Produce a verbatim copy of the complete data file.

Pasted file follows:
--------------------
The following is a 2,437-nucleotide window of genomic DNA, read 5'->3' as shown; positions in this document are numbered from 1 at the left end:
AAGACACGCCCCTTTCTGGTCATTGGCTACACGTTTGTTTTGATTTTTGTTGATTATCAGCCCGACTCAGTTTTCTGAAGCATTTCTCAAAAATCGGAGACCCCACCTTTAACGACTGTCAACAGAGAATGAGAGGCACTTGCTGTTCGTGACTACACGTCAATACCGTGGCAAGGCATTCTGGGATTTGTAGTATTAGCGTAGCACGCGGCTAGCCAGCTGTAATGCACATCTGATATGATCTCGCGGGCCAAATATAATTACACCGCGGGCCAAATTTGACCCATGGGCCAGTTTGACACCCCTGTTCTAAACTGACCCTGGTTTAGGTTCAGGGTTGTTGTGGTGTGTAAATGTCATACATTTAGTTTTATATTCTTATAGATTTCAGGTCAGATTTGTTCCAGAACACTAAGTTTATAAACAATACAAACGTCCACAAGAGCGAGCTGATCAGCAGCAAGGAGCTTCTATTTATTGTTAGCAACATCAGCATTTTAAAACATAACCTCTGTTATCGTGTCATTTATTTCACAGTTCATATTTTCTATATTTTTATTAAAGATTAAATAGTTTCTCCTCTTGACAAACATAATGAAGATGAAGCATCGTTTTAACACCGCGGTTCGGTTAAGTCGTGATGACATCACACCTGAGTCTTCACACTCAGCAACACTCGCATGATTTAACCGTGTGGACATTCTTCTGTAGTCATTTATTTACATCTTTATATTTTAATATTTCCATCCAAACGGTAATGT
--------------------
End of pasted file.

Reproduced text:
The following is a 2,437-nucleotide window of genomic DNA, read 5'->3' as shown; positions in this document are numbered from 1 at the left end:
AAGACACGCCCCTTTCTGGTCATTGGCTACACGTTTGTTTTGATTTTTGTTGATTATCAGCCCGACTCAGTTTTCTGAAGCATTTCTCAAAAATCGGAGACCCCACCTTTAACGACTGTCAACAGAGAATGAGAGGCACTTGCTGTTCGTGACTACACGTCAATACCGTGGCAAGGCATTCTGGGATTTGTAGTATTAGCGTAGCACGCGGCTAGCCAGCTGTAATGCACATCTGATATGATCTCGCGGGCCAAATATAATTACACCGCGGGCCAAATTTGACCCATGGGCCAGTTTGACACCCCTGTTCTAAACTGACCCTGGTTTAGGTTCAGGGTTGTTGTGGTGTGTAAATGTCATACATTTAGTTTTATATTCTTATAGATTTCAGGTCAGATTTGTTCCAGAACACTAAGTTTATAAACAATACAAACGTCCACAAGAGCGAGCTGATCAGCAGCAAGGAGCTTCTATTTATTGTTAGCAACATCAGCATTTTAAAACATAACCTCTGTTATCGTGTCATTTATTTCACAGTTCATATTTTCTATATTTTTATTAAAGATTAAATAGTTTCTCCTCTTGACAAACATAATGAAGATGAAGCATCGTTTTAACACCGCGGTTCGGTTAAGTCGTGATGACATCACACCTGAGTCTTCACACTCAGCAACACTCGCATGATTTAACCGTGTGGACATTCTTCTGTAGTCATTTATTTACATCTTTATATTTTAATATTTCCATCCAAACGGTAATGT